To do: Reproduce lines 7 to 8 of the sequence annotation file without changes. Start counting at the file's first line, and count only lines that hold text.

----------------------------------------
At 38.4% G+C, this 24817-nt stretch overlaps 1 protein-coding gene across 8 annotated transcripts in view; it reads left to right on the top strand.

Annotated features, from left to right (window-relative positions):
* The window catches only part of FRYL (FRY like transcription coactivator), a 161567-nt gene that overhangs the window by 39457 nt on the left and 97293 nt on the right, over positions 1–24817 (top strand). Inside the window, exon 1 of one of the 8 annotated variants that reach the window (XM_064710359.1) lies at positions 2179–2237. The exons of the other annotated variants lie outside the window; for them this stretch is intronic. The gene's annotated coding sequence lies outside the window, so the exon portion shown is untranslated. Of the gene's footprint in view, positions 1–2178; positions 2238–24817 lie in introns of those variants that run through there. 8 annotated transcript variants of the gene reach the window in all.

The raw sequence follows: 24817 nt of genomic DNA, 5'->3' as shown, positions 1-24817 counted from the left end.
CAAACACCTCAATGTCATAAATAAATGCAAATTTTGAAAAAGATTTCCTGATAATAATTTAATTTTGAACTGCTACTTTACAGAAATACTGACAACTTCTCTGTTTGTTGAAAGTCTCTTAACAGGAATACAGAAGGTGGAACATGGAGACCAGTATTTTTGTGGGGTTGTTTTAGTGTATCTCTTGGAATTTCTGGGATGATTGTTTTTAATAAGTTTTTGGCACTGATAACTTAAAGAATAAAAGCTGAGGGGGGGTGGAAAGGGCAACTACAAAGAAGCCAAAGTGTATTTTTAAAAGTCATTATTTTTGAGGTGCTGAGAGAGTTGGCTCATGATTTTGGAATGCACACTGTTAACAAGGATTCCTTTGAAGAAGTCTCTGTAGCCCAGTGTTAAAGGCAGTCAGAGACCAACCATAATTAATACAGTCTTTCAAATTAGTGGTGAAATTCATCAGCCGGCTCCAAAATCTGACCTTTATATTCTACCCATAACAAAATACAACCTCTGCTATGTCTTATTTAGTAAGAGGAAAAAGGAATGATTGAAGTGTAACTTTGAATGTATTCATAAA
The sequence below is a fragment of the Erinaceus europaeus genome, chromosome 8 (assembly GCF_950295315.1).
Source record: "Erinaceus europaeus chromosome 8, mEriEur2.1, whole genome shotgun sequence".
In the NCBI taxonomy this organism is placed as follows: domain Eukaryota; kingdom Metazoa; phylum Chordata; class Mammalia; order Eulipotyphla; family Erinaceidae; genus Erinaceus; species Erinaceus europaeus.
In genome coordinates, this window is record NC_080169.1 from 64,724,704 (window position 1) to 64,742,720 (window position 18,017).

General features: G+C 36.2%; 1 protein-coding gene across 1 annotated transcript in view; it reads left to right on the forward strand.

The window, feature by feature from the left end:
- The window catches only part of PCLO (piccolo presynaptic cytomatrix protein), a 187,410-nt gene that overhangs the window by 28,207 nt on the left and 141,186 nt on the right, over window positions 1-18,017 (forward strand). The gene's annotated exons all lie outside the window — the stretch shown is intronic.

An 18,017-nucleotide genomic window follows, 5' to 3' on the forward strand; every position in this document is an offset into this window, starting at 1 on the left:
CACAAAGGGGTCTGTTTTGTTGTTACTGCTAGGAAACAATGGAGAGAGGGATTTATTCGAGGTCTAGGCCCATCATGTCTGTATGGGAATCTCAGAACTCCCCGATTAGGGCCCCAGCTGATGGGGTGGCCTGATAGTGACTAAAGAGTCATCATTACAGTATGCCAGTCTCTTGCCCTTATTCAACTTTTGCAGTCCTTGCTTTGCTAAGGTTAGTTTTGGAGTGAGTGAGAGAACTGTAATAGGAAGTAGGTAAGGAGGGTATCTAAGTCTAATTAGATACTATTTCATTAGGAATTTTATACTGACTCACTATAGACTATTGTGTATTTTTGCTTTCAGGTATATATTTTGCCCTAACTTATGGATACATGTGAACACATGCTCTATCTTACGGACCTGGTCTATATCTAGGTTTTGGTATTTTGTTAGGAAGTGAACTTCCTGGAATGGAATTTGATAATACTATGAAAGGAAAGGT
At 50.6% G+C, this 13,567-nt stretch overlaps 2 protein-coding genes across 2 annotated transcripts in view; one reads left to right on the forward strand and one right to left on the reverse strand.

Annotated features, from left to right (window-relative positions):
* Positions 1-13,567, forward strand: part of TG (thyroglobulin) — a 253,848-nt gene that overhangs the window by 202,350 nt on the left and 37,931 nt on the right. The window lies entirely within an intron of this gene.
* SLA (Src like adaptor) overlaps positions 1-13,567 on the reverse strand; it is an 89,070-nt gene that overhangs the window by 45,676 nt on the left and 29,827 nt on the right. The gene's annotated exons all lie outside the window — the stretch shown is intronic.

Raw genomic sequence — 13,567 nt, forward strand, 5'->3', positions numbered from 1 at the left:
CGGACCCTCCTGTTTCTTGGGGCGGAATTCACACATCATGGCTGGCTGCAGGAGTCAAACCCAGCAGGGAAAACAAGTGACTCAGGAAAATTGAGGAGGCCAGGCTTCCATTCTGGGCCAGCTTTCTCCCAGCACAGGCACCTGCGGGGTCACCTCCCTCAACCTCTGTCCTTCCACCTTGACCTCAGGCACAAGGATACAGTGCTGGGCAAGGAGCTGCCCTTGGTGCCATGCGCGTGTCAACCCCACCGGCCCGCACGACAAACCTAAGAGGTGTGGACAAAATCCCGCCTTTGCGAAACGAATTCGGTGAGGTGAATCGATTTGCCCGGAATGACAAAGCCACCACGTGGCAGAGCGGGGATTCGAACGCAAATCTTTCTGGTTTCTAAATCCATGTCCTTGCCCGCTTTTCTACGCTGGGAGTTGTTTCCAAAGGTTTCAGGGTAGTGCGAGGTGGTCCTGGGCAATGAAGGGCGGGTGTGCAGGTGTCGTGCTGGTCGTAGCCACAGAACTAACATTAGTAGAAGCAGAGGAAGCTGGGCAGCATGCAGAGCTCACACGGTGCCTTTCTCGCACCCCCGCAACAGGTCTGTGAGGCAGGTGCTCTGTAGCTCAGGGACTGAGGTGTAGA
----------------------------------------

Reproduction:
Source record: "Erinaceus europaeus chromosome 8, mEriEur2.1, whole genome shotgun sequence".
In the NCBI taxonomy this organism is placed as follows: domain Eukaryota; kingdom Metazoa; phylum Chordata; class Mammalia; order Eulipotyphla; family Erinaceidae; genus Erinaceus; species Erinaceus europaeus.